Please Touch the Exhibits!

by Lori Eggleston. 0 Comments

     Most times, museum visitors expect to be reminded NOT to touch the items in the exhibits.  In fact, many exhibits are designed so that the items on display are protected from being handled.  Artifacts are generally displayed inside cases, or placed behind barriers.  However, there are some exhibits and displays which are meant to be hands-on for the visitors.  Of course, these displays don’t contain artifacts, but they are still effective in educating the museum’s visitors, especially the younger ones!  Let’s take a look at some of these displays in my museum.


In this display, the answer and some additional information can be discovered by opening the door below each bone.


Another type of hands-on display follows a Civil War soldier through the letters he wrote home.  This is just the first of several displays located in the museum which follow the war experiences of Peleg Bradford as he served, and was wounded, in the war.  Visitors can flip through reproductions of the letters he wrote home and read about what happened to him.


In our Camp Life gallery, visitors can read cards which describe some of the drugs used during the Civil War.  A similar display nearby has cards about some of the diseases commonly seen in the camps.


This display panel introduces visitors to several Civil War surgeons.  More information about each surgeon can be seen behind the doors.


Behind this door it reads, “Surgeon William Proby Young, Jr., of Middletown, Maryland, first enlisted as a private in the 116th Virginia.  After his one year enlistment ended, he appeared before the C.S. A. Army Medical Examining Board and received a commission as an assistant surgeon.  Dr. Young was wounded during the Antietam Campaign of 1862, but returned to Virginia with his regiment.  On June 9, 1863, he was promoted to Surgeon and transferred to hospital service.”  Photo from A Band of Brothers, by Dan Hartzler.


Another Discovery Station involves information about the horses and mules used in the Civil War.  Each bucket here has a question about the feeding of horses and mules on the lid, with the answer printed beneath the lid.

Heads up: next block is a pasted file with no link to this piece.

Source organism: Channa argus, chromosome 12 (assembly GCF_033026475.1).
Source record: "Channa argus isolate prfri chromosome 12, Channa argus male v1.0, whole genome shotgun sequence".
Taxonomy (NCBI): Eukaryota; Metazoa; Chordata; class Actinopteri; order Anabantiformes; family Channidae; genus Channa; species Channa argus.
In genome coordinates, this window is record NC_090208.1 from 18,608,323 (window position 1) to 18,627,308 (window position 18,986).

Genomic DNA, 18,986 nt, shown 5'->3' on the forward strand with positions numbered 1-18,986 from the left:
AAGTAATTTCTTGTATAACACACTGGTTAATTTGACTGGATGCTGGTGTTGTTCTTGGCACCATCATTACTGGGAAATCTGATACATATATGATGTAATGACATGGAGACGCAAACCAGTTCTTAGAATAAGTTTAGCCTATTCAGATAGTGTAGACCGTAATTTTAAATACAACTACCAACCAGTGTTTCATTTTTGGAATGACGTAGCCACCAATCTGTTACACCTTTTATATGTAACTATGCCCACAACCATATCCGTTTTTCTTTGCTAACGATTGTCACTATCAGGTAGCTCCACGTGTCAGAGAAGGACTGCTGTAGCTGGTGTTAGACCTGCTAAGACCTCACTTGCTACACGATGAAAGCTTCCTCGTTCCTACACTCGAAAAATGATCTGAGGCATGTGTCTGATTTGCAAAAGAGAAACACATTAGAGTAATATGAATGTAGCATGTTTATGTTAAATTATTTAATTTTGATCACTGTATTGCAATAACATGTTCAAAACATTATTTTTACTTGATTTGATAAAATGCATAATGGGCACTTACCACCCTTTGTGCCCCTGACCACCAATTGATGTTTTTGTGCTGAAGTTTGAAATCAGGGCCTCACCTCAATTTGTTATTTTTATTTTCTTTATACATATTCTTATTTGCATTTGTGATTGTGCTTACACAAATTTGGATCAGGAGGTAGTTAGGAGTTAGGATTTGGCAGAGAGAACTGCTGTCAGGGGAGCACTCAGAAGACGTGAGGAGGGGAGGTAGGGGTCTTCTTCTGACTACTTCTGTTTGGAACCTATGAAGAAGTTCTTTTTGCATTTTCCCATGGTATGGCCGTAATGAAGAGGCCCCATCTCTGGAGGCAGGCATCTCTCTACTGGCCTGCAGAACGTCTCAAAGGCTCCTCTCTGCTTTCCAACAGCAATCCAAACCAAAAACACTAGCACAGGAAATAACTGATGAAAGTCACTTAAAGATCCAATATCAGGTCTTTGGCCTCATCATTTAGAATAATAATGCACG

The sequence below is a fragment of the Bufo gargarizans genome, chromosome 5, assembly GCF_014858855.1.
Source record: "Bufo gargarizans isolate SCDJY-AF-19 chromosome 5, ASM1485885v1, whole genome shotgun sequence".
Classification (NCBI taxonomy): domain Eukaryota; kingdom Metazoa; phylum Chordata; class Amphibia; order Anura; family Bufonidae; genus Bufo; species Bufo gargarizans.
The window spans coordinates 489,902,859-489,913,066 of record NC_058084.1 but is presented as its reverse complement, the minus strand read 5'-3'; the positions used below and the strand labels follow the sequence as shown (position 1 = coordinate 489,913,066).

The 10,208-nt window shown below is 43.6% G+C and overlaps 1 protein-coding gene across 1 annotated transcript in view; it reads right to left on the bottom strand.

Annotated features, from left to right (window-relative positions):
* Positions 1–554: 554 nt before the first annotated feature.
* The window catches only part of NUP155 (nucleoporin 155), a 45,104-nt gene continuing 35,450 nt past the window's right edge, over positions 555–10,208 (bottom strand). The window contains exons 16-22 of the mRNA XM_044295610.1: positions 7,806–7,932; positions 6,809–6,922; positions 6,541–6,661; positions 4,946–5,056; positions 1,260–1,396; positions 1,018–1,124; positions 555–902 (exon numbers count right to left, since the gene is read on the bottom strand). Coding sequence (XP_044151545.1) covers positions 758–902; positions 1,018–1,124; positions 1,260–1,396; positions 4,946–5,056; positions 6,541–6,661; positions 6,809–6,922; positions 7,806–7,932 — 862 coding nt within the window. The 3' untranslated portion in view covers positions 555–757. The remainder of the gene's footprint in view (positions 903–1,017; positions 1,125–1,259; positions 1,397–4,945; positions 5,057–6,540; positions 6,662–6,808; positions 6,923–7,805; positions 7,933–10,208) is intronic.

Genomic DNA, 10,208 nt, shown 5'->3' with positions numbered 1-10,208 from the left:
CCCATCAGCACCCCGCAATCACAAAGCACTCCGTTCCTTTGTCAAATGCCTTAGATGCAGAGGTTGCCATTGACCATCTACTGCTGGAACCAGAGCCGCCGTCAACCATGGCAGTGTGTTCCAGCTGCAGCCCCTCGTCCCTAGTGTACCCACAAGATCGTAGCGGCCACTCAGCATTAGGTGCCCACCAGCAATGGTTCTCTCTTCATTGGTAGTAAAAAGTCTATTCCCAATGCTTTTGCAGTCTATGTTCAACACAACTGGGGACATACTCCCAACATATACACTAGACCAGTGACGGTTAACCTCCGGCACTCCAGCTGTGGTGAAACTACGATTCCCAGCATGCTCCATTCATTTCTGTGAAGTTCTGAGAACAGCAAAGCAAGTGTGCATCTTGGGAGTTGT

Do you think you know how much water a horse or mule would drink in a day?


Were you right?


It seems fitting to have a Discovery Station about children!  There were more children who served in the Civil War than you might imagine.


Here is Private Robert Fryer of the 52nd New York, who was one of many underage boys who claimed to be 18 in order to enlist.  Boys between the ages of 14 to 17 could sign on as musicians.  Some unofficial drummer boys were as young as 9 years old.  Many young soldiers, such as Private Fryer, were wounded or killed while serving with their regiments.  You can see in this photo that he lost part of his hand.  Photo courtesy of the National Museum of Health and Medicine.


This panel allows visitors to learn the stories of some of the wounded soldiers.


Private Lewis Martin, Co. E, 29th United States Colored Troops, had his right arm and left foot amputated as a result of wounds sustained during the Battle of Petersburg, Virginia on July 30, 1864.


We certainly couldn’t leave out the Civil War nurses!


Inspired by a plea for “ladies to go to the front to nurse the sick and wounded, “ Kate Cumming left her Mobile, AL, home to serve the Confederate soldiers.  Her nursing career began in the hospitals of Corinth, MS, caring for the wounded from the two-day battle of Shiloh.  Officially enrolled as a hospital matron, she served with distinction with the Medical Department of the Army of Tennessee throughout Mississippi, Tennessee, and Georgia.  Cumming was one of the nurses involved with Dr. Samuel Stout’s mobile hospital system during the Georgia campaign.  After the war she published her journal describing her experiences with hospital life in the Confederacy.  This photo is from her book, Gleanings from Southland.


Visitors can also read some of the wartime letters of another nurse, Clarissa Jones, in this display.  Letters such as these give a deeper look into the feelings and experiences of the writer than an informational panel can.


     So, as you can see there are some times when it is acceptable to touch the exhibits!


Photos courtesy of the National Museum of Civil War Medicine, except where otherwise noted.


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